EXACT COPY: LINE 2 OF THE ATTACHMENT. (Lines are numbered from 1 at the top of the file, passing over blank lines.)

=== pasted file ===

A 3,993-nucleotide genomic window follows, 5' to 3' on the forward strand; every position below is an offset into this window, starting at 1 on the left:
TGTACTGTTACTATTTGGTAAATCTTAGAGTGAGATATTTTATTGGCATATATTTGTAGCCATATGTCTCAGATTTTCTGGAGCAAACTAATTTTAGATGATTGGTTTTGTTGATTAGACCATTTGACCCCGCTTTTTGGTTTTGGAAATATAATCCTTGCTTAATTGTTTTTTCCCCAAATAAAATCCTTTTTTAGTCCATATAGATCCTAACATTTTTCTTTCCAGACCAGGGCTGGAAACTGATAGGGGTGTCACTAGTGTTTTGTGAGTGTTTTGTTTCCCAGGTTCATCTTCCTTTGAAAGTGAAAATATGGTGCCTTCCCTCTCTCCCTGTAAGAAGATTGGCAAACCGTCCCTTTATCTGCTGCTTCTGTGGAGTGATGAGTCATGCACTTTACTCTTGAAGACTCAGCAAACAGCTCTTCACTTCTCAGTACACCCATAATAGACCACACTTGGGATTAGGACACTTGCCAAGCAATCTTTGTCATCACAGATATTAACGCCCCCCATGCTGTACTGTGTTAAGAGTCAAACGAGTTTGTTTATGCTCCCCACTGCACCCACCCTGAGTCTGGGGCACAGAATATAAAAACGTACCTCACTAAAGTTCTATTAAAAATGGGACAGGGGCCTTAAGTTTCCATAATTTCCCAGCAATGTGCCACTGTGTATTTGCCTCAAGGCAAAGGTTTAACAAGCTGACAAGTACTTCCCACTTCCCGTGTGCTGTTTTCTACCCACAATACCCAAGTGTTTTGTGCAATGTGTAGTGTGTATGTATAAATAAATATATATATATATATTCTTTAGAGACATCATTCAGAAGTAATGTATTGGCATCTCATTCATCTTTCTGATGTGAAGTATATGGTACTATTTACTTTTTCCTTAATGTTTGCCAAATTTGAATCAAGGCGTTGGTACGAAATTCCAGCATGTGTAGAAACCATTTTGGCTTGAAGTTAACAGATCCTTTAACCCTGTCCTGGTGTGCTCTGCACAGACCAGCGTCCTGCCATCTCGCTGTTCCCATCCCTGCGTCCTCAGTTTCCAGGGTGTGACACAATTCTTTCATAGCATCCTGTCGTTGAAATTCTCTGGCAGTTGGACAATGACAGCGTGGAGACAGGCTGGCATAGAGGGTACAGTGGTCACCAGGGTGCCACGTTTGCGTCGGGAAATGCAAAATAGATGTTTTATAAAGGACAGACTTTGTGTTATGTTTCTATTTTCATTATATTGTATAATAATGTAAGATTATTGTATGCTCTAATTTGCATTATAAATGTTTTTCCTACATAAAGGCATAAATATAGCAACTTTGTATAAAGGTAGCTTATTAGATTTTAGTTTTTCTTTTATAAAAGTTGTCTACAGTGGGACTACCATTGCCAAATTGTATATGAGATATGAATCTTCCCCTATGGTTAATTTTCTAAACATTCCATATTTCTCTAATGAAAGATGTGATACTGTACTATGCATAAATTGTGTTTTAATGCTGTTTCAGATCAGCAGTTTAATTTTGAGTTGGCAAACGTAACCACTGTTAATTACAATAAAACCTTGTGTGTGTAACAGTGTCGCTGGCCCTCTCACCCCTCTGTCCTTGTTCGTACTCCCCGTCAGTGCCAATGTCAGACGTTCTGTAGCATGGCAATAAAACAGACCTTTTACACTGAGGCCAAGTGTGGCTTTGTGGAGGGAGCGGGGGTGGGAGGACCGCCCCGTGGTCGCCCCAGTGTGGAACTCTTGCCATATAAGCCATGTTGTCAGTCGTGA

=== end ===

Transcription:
TGTACTGTTACTATTTGGTAAATCTTAGAGTGAGATATTTTATTGGCATATATTTGTAGCCATATGTCTCAGATTTTCTGGAGCAAACTAATTTTAGATGATTGGTTTTGTTGATTAGACCATTTGACCCCGCTTTTTGGTTTTGGAAATATAATCCTTGCTTAATTGTTTTTTCCCCAAATAAAATCCTTTTTTAGTCCATATAGATCCTAACATTTTTCTTTCCAGACCAGGGCTGGAAACTGATAGGGGTGTCACTAGTGTTTTGTGAGTGTTTTGTTTCCCAGGTTCATCTTCCTTTGAAAGTGAAAATATGGTGCCTTCCCTCTCTCCCTGTAAGAAGATTGGCAAACCGTCCCTTTATCTGCTGCTTCTGTGGAGTGATGAGTCATGCACTTTACTCTTGAAGACTCAGCAAACAGCTCTTCACTTCTCAGTACACCCATAATAGACCACACTTGGGATTAGGACACTTGCCAAGCAATCTTTGTCATCACAGATATTAACGCCCCCCATGCTGTACTGTGTTAAGAGTCAAACGAGTTTGTTTATGCTCCCCACTGCACCCACCCTGAGTCTGGGGCACAGAATATAAAAACGTACCTCACTAAAGTTCTATTAAAAATGGGACAGGGGCCTTAAGTTTCCATAATTTCCCAGCAATGTGCCACTGTGTATTTGCCTCAAGGCAAAGGTTTAACAAGCTGACAAGTACTTCCCACTTCCCGTGTGCTGTTTTCTACCCACAATACCCAAGTGTTTTGTGCAATGTGTAGTGTGTATGTATAAATAAATATATATATATATATTCTTTAGAGACATCATTCAGAAGTAATGTATTGGCATCTCATTCATCTTTCTGATGTGAAGTATATGGTACTATTTACTTTTTCCTTAATGTTTGCCAAATTTGAATCAAGGCGTTGGTACGAAATTCCAGCATGTGTAGAAACCATTTTGGCTTGAAGTTAACAGATCCTTTAACCCTGTCCTGGTGTGCTCTGCACAGACCAGCGTCCTGCCATCTCGCTGTTCCCATCCCTGCGTCCTCAGTTTCCAGGGTGTGACACAATTCTTTCATAGCATCCTGTCGTTGAAATTCTCTGGCAGTTGGACAATGACAGCGTGGAGACAGGCTGGCATAGAGGGTACAGTGGTCACCAGGGTGCCACGTTTGCGTCGGGAAATGCAAAATAGATGTTTTATAAAGGACAGACTTTGTGTTATGTTTCTATTTTCATTATATTGTATAATAATGTAAGATTATTGTATGCTCTAATTTGCATTATAAATGTTTTTCCTACATAAAGGCATAAATATAGCAACTTTGTATAAAGGTAGCTTATTAGATTTTAGTTTTTCTTTTATAAAAGTTGTCTACAGTGGGACTACCATTGCCAAATTGTATATGAGATATGAATCTTCCCCTATGGTTAATTTTCTAAACATTCCATATTTCTCTAATGAAAGATGTGATACTGTACTATGCATAAATTGTGTTTTAATGCTGTTTCAGATCAGCAGTTTAATTTTGAGTTGGCAAACGTAACCACTGTTAATTACAATAAAACCTTGTGTGTGTAACAGTGTCGCTGGCCCTCTCACCCCTCTGTCCTTGTTCGTACTCCCCGTCAGTGCCAATGTCAGACGTTCTGTAGCATGGCAATAAAACAGACCTTTTACACTGAGGCCAAGTGTGGCTTTGTGGAGGGAGCGGGGGTGGGAGGACCGCCCCGTGGTCGCCCCAGTGTGGAACTCTTGCCATATAAGCCATGTTGTCAGTCGTGA